The selective targeting of either host or pathogen metabolism represents an exciting therapeutic prospect that would bolster traditional antibiotic therapies that are commonly used for infections. Metabolic interventions have the potential to be highly efficacious as was shown in our work where metabolically reprogramming monocytes synergized with antibiotics to reduce established S. aureus biofilm infection to below the limit of detection (81). Of particular interest are therapies targeting immunometabolism rather than bacterial metabolism, since pathogen resistance would be less prevalent with a host-targeted approach. If we can gain a better understanding of the underlying metabolic modules that dictate beneficial vs. detrimental immune responses, then it should be feasible to tailor leukocyte metabolism to enhance pathogen neutralization. The main caveat of this approach is that the metabolic pathways utilized by the host and pathogens share many attributes. Therefore, potential metabolic therapies would need to be targeted to avoid non-specific effects.
Conclusion and Future Directions
In a time of increasing interest in leukocyte metabolism, it is important to think globally in terms of the interplay between host and pathogen metabolic states. Bacterial pathogens, such as S. aureus, undergo their own metabolic programming (10, 11), often in direct competition with responding immune cells. In addition, the metabolic attributes of tissue resident parenchymal cells have the potential to shape the metabolic responses of both infiltrating leukocytes and bacteria, revealing another level of complexity. Considerable care must be taken when designing experiments to deconstruct these complex systems in vitro, since the composition of mammalian cell culture media can have drastic deviations from metabolite concentrations found in human plasma (167). Therefore, findings must be validated in leukocytes and bacteria immediately ex vivo, as the selection of in vitro culture conditions could result in metabolic changes that are not reflective of in vivo infection (167).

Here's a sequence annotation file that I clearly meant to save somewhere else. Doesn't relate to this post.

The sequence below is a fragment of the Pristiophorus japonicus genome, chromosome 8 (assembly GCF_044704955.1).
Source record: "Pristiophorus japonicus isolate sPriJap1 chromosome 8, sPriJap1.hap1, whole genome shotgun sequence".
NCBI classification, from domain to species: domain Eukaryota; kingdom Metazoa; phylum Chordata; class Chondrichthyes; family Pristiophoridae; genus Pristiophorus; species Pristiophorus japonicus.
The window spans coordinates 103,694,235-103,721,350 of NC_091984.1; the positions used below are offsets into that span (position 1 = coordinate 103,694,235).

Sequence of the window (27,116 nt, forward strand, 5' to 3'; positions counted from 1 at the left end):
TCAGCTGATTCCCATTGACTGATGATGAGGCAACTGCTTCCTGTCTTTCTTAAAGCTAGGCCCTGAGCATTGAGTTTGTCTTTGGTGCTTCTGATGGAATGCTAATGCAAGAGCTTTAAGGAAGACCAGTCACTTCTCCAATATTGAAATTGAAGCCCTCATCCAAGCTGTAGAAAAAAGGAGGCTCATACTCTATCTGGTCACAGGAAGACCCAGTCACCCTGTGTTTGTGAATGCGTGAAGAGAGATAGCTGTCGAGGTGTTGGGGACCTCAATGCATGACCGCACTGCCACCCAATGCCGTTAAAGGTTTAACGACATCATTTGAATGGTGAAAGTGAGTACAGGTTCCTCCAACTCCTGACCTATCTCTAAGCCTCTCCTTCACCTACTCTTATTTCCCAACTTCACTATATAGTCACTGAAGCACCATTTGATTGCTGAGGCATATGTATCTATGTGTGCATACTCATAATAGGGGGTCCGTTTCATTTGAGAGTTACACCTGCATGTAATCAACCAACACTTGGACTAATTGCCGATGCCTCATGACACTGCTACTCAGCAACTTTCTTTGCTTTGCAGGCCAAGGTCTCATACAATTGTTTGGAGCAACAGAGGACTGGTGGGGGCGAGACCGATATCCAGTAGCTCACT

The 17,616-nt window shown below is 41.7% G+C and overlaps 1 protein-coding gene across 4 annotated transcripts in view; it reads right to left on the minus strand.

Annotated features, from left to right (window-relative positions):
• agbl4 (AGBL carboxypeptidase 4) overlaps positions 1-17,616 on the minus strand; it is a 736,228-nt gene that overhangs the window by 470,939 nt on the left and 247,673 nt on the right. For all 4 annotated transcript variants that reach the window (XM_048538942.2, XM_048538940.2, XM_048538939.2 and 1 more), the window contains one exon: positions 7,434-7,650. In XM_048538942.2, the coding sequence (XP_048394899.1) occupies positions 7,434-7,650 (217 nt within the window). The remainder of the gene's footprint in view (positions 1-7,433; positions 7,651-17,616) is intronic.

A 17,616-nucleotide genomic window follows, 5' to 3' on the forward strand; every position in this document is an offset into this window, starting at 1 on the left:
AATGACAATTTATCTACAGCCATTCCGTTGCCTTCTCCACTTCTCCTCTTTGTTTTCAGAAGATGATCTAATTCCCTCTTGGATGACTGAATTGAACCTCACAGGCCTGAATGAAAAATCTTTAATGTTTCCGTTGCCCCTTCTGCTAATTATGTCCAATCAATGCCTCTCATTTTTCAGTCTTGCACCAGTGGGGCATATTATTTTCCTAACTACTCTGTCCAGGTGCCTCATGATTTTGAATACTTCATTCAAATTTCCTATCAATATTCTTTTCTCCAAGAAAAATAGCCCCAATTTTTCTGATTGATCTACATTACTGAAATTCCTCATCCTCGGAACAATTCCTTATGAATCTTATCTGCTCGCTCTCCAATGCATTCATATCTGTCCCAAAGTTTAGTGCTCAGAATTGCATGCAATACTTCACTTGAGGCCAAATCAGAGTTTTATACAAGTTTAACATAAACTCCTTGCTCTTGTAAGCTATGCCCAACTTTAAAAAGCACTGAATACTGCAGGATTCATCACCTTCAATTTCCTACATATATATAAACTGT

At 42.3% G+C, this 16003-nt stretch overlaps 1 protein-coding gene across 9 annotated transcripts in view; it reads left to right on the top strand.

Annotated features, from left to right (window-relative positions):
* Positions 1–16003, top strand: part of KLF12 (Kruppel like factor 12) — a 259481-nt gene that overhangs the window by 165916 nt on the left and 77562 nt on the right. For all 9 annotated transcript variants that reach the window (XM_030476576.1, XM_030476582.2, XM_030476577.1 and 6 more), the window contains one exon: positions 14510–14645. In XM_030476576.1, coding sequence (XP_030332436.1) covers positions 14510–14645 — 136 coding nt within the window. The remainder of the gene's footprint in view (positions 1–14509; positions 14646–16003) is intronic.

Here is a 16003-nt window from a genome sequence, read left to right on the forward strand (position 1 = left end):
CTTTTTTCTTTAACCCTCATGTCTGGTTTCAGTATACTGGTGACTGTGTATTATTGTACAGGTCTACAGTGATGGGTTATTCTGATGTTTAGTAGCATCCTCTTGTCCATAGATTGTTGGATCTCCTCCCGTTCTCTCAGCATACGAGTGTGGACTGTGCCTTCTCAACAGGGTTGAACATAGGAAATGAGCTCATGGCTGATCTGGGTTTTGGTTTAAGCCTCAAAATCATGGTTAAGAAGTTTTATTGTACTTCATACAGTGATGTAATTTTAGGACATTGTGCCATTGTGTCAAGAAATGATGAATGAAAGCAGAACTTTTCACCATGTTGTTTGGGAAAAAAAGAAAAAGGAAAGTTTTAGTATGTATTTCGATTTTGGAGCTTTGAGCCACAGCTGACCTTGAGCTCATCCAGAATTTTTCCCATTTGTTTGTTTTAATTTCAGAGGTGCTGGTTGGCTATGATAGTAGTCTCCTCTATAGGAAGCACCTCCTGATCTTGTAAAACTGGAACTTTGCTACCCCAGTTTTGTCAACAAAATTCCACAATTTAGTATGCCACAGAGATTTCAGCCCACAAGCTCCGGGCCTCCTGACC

As discussed in this review, S. aureus as well as other bacterial pathogens possess the ability to not only modify their metabolism, but also that of the host. Further work is needed to understand the numerous intricacies that underpin metabolism, especially in the context of an infection where multiple players are involved. Fortunately, the field is advancing rapidly with the development of novel tools and methods to dissect metabolism with single cell resolution (168, 169). The continued development of these technologies will be integral for future studies. Should these efforts be successful, metabolic modulation could advance therapeutic approaches for S. aureus infection in combination with conventional antibiotic treatment regimens.
CH wrote the manuscript draft that was edited by TK and CH. All authors contributed to the article and approved the submitted version.
The Kielian laboratory is supported by NIH grants R01 NS107369 and 3P01AI083211 (Project 4 to TK).
Conflict of Interest
The authors declare that the research was conducted in the absence of any commercial or financial relationships that could be construed as a potential conflict of interest.
We apologize to authors whose work could not be cited due to space constraints.
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Keywords: Staphylococcus aureus, biofilm, immunometabolism, macrophage, myeloid-derived suppressor cell, lactate
Citation: Horn CM and Kielian T (2021) Crosstalk Between Staphylococcus aureus and Innate Immunity: Focus on Immunometabolism. Front. Immunol. 11:621750. doi: 10.3389/fimmu.2020.621750
Received: 26 October 2020; Accepted: 21 December 2020;
Published: 05 February 2021.
Edited by:Rachel McLoughlin, Trinity College Dublin, Ireland
Reviewed by:Frederick J. Sheedy, Trinity College Dublin, Ireland
Alice Prince, Columbia University, United States
Copyright © 2021 Horn and Kielian. This is an open-access article distributed under the terms of the Creative Commons Attribution License (CC BY). The use, distribution or reproduction in other forums is permitted, provided the original author(s) and the copyright owner(s) are credited and that the original publication in this journal is cited, in accordance with accepted academic practice. No use, distribution or reproduction is permitted which does not comply with these terms.
*Correspondence: Tammy Kielian, email@example.com